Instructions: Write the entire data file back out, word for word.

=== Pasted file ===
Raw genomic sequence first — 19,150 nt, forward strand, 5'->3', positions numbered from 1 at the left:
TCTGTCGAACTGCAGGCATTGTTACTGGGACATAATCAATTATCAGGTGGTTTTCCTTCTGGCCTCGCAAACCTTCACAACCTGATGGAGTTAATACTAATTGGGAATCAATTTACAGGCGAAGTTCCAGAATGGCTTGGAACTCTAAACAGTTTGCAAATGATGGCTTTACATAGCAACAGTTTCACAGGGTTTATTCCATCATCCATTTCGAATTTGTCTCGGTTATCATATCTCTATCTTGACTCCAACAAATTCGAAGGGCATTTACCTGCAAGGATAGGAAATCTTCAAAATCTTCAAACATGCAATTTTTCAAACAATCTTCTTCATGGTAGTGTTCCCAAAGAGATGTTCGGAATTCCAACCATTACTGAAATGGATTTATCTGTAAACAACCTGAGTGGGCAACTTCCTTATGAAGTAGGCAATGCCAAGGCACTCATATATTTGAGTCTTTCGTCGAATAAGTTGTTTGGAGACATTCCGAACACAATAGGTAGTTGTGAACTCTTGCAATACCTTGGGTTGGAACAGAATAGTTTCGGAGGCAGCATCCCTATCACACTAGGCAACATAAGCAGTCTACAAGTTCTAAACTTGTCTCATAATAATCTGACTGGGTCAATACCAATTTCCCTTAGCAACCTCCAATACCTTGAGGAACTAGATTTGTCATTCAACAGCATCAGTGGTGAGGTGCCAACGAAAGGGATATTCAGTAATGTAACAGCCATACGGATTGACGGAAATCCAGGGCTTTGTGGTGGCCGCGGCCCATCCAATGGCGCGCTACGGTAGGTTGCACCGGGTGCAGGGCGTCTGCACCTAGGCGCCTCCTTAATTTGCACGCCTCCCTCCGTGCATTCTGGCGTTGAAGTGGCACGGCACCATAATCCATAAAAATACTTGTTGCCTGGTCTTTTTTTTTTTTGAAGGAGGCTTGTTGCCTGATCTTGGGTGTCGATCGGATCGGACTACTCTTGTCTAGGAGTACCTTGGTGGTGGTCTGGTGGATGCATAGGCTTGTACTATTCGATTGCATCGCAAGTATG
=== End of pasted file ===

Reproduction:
Raw genomic sequence first — 19,150 nt, forward strand, 5'->3', positions numbered from 1 at the left:
TCTGTCGAACTGCAGGCATTGTTACTGGGACATAATCAATTATCAGGTGGTTTTCCTTCTGGCCTCGCAAACCTTCACAACCTGATGGAGTTAATACTAATTGGGAATCAATTTACAGGCGAAGTTCCAGAATGGCTTGGAACTCTAAACAGTTTGCAAATGATGGCTTTACATAGCAACAGTTTCACAGGGTTTATTCCATCATCCATTTCGAATTTGTCTCGGTTATCATATCTCTATCTTGACTCCAACAAATTCGAAGGGCATTTACCTGCAAGGATAGGAAATCTTCAAAATCTTCAAACATGCAATTTTTCAAACAATCTTCTTCATGGTAGTGTTCCCAAAGAGATGTTCGGAATTCCAACCATTACTGAAATGGATTTATCTGTAAACAACCTGAGTGGGCAACTTCCTTATGAAGTAGGCAATGCCAAGGCACTCATATATTTGAGTCTTTCGTCGAATAAGTTGTTTGGAGACATTCCGAACACAATAGGTAGTTGTGAACTCTTGCAATACCTTGGGTTGGAACAGAATAGTTTCGGAGGCAGCATCCCTATCACACTAGGCAACATAAGCAGTCTACAAGTTCTAAACTTGTCTCATAATAATCTGACTGGGTCAATACCAATTTCCCTTAGCAACCTCCAATACCTTGAGGAACTAGATTTGTCATTCAACAGCATCAGTGGTGAGGTGCCAACGAAAGGGATATTCAGTAATGTAACAGCCATACGGATTGACGGAAATCCAGGGCTTTGTGGTGGCCGCGGCCCATCCAATGGCGCGCTACGGTAGGTTGCACCGGGTGCAGGGCGTCTGCACCTAGGCGCCTCCTTAATTTGCACGCCTCCCTCCGTGCATTCTGGCGTTGAAGTGGCACGGCACCATAATCCATAAAAATACTTGTTGCCTGGTCTTTTTTTTTTTTGAAGGAGGCTTGTTGCCTGATCTTGGGTGTCGATCGGATCGGACTACTCTTGTCTAGGAGTACCTTGGTGGTGGTCTGGTGGATGCATAGGCTTGTACTATTCGATTGCATCGCAAGTATG